CK Retro Review: Wrecking Ball by Bruce SpringsteenPosted: May 29, 2014
After the deaths of longtime E Street Band members of Danny Federici and Clarence Clemons, it was hard to imagine how Bruce Springsteen would move forward and what that would sound like. 2012’s Wrecking Ball was the answer, a bold, aggressive album featuring an ambitious sound that combined old-timey instruments with forward-looking production techniques. Springsteen found lyrical inspiration in the brazen thievery of large corporations and bad behavior of politicians, sounding a note that was far more confrontational than complaining. Although the album bogs down a bit with the quasi-gospel stuff on the second half of the disc, Wrecking Ball manages to hit the old themes of responsibility, respect, and resiliency with renewed vigor and fire. Here is a song-by-song review.
11. “You’ve Got It”- If the song were a knockout, I could accept Bruce trying to shoehorn it into an album where it doesn’t quite fit. But it’s pedestrian at best, so it’s hard to figure what it’s doing here. Were it another artist than Springsteen, I’d say that some meddling record company exec got involved. But it’s not, so this one is head-scratcher.
10. “Rocky Ground”- Springsteen basically takes the chord changes from the Tunnel Of Love gem “One Step Up,” adds a hip-hop flavored rhythm, and, voila, you’ve got a gospel lament. Even with the rap section, this feels like the most tentative move on the album.
9. “This Depression”- This one could have sunk into the same rut as “Rocky Ground,” but it sustains its downcast mood more effectively. For one, Springsteen’s vocal is more stirring for being more restrained. In addition, the recording has a little more life, thanks to Tom Morello’s moaning guitar lead and drums that sound like they were inspired by Led Zeppelin’s “When The Levee Breaks.”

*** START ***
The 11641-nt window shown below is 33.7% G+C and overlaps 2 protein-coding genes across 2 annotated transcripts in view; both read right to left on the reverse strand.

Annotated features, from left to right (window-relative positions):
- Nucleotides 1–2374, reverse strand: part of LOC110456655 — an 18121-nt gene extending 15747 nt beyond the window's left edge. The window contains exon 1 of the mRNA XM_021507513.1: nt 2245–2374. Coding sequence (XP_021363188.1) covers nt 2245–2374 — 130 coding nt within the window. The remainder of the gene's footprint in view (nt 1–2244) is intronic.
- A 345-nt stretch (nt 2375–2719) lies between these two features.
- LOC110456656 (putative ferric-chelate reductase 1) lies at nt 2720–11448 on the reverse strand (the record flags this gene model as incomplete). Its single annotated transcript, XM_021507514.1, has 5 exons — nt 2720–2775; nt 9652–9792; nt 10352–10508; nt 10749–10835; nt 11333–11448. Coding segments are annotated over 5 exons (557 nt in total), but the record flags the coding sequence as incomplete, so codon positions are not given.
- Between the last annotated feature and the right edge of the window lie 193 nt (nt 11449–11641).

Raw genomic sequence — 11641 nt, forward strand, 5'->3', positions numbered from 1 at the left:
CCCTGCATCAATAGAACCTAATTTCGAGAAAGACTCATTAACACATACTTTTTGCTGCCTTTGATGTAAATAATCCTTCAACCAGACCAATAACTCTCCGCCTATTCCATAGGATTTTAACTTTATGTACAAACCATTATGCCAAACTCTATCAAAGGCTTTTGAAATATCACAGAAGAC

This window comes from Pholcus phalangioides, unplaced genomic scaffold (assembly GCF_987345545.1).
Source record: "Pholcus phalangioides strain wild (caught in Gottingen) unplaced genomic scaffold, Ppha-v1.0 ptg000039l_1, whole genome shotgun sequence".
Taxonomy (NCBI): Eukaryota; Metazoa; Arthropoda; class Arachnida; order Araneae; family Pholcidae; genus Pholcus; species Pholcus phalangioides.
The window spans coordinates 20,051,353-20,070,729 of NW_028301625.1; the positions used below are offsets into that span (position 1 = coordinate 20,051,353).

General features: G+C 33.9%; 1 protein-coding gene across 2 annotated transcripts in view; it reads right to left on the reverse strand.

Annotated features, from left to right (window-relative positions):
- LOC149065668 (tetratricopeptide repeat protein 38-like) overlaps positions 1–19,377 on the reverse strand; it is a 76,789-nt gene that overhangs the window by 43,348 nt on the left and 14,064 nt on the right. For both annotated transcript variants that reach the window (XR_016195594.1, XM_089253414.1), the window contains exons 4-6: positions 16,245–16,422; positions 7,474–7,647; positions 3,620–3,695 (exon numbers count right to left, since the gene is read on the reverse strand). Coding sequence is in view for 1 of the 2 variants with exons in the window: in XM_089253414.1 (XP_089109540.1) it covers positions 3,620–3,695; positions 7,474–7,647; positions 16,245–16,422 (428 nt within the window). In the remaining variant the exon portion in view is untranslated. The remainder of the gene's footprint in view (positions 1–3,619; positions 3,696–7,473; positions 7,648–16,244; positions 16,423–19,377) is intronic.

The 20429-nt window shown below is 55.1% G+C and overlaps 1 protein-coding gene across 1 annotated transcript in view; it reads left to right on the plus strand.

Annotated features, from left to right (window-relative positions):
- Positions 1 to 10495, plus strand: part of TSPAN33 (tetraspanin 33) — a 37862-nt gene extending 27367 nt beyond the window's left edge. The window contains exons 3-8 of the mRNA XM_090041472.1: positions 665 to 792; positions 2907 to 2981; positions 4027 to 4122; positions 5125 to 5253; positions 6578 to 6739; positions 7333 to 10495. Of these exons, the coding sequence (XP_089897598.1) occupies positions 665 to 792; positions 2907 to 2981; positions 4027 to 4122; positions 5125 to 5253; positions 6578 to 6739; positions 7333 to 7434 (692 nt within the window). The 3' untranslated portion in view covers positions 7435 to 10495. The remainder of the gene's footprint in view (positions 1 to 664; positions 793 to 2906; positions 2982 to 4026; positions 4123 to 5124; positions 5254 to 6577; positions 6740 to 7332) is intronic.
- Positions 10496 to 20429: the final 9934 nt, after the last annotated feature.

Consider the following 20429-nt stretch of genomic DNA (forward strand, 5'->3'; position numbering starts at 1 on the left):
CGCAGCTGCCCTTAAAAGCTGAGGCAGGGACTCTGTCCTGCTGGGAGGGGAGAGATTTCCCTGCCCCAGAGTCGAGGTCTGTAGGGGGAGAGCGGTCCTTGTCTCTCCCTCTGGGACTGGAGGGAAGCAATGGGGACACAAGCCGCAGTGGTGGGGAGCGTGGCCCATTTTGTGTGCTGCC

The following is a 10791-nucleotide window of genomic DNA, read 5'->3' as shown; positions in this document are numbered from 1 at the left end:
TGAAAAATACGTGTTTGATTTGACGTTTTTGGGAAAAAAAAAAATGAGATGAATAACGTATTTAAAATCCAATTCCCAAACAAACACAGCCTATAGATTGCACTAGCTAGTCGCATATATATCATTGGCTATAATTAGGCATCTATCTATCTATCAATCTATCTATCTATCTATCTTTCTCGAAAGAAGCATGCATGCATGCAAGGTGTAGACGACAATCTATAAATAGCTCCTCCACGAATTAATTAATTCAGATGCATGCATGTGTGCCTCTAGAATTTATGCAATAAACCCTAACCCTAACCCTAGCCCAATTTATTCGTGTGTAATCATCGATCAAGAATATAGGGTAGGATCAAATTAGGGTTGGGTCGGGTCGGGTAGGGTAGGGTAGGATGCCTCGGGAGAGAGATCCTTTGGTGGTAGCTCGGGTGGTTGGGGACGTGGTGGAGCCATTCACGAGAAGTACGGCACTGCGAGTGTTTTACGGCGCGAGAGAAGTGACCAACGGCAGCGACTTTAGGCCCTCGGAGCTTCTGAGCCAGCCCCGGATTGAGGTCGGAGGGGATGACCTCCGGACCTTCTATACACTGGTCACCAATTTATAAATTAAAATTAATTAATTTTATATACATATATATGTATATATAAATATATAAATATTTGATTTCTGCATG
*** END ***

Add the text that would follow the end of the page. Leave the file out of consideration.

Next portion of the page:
8. “Land Of Hope And Dreams”- I know a lot of people love this one, but, to me, it’s always felt like it had to grind to get where it needs to go. Springsteen’s lyrics, while admirable, don’t really transcend like some of his other stuff, while the uplift here seems forced. I will say that this studio version improves matters from previously released live version; it’s a bit looser and more free-flowing. And it was a nice touch to include Clarence’s sax in the mix. Those moments when he blows through the proceedings speak as eloquently here as anything Bruce puts on the page.
7. “Shackled And Drawn”- Some people might have a problem with Springsteen boiling things down to such base terms as he does here, but he’s writing in the voice of a character who would likely see things in such an uncomplicated light. The music is the real star here anyway, a stomping hoedown that captures the indomitable spirit of this down-on-his-luck working man.
6. “Easy Money”- If you can’t beat ‘em,…. The narrator of “Easy Money” doesn’t rend his garments and shout at the heavens about rampant financial inequality. He just straps on his gun, pulls his woman along with him, and hits the town for a little larceny. And the music, a celebratory jig with chanted backing vocals and thunderous instrumental support, makes sure he has fun on his way. The implication is that greed begets greed, until all that’s left of society is a smoldering heap.